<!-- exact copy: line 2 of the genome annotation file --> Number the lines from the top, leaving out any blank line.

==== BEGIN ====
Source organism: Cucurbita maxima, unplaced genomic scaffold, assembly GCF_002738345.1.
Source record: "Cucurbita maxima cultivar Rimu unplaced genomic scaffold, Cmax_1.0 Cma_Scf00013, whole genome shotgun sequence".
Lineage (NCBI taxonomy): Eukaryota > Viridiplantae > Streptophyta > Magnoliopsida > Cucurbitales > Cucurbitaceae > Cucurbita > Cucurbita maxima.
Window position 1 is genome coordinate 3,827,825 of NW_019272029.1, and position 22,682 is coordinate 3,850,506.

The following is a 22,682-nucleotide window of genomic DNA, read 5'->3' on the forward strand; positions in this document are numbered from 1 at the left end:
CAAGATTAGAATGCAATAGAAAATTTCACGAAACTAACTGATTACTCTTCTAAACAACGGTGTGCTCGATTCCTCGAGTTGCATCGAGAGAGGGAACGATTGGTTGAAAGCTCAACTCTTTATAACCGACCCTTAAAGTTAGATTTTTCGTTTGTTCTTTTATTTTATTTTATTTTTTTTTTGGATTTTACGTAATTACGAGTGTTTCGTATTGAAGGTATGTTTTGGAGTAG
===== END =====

Source record: "Cucurbita maxima cultivar Rimu unplaced genomic scaffold, Cmax_1.0 Cma_Scf00013, whole genome shotgun sequence".